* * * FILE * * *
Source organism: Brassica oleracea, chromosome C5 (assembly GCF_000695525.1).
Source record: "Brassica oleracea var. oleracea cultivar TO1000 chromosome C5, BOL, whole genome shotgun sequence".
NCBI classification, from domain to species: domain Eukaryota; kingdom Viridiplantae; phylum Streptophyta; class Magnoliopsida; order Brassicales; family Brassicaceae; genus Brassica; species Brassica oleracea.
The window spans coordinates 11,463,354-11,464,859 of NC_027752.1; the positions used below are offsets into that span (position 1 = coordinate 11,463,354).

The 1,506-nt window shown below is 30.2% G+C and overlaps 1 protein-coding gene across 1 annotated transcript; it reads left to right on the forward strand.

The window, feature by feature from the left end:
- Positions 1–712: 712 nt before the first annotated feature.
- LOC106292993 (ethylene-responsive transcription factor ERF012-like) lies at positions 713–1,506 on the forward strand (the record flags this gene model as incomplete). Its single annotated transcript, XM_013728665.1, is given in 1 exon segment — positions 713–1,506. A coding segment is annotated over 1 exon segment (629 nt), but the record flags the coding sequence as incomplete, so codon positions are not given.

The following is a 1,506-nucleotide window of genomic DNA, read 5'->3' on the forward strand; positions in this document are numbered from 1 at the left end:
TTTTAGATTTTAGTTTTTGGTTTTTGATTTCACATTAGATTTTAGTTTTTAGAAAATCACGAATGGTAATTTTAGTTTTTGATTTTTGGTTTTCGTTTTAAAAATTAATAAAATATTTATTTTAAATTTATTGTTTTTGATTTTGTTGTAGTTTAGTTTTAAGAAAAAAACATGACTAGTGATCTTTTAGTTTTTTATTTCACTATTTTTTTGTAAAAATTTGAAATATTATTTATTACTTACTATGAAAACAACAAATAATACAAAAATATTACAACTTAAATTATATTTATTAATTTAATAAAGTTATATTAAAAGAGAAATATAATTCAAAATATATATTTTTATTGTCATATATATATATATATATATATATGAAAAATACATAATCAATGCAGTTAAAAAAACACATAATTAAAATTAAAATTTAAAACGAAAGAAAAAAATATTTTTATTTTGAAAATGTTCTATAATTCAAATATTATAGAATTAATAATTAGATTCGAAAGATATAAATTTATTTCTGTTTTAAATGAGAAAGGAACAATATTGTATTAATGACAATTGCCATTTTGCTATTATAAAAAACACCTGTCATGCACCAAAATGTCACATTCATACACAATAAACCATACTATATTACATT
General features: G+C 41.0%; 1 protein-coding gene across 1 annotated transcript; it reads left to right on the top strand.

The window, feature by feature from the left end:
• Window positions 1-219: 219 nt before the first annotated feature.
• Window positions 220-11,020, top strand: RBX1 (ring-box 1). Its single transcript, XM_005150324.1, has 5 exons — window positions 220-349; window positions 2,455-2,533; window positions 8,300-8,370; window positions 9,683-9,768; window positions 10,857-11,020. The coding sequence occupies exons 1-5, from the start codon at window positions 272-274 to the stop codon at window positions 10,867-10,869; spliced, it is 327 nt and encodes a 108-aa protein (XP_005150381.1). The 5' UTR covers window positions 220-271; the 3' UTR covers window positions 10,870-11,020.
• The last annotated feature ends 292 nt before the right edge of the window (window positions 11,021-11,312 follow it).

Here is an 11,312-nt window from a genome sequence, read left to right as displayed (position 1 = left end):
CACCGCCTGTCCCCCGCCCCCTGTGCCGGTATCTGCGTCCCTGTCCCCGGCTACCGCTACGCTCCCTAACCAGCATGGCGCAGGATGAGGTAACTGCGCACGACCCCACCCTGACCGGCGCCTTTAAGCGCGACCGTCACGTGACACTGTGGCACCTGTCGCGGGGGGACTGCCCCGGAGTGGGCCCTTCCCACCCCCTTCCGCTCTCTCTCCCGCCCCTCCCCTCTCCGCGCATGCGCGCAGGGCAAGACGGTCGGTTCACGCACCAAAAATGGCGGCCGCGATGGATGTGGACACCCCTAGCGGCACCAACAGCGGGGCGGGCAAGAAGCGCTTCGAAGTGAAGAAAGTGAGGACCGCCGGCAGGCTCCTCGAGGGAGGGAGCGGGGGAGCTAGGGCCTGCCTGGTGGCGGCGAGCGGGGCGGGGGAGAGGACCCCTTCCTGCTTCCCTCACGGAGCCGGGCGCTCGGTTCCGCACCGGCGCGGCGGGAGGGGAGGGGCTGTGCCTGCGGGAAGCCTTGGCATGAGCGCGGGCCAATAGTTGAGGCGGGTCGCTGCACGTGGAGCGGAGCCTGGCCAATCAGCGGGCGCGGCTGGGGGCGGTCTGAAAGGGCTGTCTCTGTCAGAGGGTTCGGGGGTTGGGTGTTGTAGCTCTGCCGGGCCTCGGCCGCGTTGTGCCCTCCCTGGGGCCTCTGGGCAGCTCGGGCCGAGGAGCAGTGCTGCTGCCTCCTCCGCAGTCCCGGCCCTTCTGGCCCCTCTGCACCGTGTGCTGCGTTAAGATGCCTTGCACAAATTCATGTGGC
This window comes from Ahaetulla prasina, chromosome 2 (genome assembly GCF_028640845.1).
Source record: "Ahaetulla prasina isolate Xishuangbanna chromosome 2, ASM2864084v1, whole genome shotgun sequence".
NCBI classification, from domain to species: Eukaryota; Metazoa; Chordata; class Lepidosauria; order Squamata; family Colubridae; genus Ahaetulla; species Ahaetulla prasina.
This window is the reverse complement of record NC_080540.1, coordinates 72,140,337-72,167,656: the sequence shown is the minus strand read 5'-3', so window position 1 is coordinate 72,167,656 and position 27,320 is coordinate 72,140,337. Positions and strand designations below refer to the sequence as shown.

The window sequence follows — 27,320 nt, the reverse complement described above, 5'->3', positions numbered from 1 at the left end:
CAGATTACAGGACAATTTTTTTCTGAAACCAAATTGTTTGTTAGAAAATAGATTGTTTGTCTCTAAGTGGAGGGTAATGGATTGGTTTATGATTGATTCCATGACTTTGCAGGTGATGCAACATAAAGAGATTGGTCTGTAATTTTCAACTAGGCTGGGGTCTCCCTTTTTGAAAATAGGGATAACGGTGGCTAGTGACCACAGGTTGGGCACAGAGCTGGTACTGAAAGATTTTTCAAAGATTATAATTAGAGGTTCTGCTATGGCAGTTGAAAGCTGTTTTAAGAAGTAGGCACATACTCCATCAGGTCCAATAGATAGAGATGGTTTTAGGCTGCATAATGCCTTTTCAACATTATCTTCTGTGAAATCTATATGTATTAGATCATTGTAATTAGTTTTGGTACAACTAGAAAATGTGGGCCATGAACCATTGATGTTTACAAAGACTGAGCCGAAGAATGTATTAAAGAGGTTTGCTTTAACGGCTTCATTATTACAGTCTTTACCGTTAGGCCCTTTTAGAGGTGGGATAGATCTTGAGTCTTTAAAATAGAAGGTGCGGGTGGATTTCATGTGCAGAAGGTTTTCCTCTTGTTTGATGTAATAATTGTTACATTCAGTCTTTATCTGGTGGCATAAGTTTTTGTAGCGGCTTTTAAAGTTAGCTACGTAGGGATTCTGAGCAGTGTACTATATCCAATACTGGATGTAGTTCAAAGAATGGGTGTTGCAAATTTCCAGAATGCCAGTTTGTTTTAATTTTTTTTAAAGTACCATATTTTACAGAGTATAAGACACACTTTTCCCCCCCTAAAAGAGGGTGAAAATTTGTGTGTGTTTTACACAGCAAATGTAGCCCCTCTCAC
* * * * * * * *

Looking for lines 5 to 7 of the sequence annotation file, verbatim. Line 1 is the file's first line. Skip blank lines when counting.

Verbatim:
The 1,506-nt window shown below is 30.2% G+C and overlaps 1 protein-coding gene across 1 annotated transcript; it reads left to right on the forward strand.

The window, feature by feature from the left end:
- Positions 1–712: 712 nt before the first annotated feature.